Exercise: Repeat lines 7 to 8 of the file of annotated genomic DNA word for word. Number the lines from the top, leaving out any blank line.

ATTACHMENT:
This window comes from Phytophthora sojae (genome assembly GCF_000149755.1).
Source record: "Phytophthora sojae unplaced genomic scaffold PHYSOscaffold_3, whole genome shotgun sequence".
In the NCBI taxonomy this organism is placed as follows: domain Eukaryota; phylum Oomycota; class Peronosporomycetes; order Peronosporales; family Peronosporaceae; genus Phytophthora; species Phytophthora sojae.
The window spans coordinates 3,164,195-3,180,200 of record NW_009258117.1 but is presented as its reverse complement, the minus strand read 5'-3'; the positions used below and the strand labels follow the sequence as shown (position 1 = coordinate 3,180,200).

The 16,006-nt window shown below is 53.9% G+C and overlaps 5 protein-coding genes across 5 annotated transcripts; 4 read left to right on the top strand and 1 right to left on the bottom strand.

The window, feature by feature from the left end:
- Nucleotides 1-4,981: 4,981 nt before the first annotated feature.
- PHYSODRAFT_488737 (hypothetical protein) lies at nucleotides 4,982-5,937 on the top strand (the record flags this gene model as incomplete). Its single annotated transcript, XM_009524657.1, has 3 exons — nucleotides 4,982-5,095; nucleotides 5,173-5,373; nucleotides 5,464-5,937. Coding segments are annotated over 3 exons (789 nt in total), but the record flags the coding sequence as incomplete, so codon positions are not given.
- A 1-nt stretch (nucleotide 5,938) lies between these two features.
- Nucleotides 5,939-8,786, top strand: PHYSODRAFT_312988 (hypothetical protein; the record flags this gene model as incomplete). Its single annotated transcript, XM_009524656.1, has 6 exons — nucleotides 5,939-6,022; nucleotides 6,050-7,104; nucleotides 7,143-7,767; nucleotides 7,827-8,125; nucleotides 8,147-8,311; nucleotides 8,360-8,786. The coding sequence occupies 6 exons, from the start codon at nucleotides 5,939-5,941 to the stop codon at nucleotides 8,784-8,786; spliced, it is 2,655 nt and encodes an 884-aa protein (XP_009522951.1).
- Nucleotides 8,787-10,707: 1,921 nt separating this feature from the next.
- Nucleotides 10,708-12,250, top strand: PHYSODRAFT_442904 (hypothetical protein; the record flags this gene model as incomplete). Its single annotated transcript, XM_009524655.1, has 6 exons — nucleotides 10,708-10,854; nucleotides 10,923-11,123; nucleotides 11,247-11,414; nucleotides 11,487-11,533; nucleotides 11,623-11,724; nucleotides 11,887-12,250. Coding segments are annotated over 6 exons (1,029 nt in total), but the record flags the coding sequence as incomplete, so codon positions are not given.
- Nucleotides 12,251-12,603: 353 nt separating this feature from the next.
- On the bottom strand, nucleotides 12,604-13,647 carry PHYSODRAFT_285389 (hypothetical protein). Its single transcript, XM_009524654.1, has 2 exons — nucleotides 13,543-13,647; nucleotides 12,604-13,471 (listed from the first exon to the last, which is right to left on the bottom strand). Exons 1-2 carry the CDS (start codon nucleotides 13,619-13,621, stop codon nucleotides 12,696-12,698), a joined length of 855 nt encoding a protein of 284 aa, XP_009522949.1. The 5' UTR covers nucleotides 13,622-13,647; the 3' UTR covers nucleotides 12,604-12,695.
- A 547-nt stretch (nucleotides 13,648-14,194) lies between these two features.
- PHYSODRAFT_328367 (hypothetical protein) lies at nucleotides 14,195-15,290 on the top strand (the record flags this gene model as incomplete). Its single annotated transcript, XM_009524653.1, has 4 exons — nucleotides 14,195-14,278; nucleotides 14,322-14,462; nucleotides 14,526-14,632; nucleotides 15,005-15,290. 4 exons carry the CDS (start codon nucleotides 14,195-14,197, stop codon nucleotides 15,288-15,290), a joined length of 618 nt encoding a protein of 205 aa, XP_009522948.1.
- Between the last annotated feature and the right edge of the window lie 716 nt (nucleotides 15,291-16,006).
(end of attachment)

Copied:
- Nucleotides 1-4,981: 4,981 nt before the first annotated feature.
- PHYSODRAFT_488737 (hypothetical protein) lies at nucleotides 4,982-5,937 on the top strand (the record flags this gene model as incomplete). Its single annotated transcript, XM_009524657.1, has 3 exons — nucleotides 4,982-5,095; nucleotides 5,173-5,373; nucleotides 5,464-5,937. Coding segments are annotated over 3 exons (789 nt in total), but the record flags the coding sequence as incomplete, so codon positions are not given.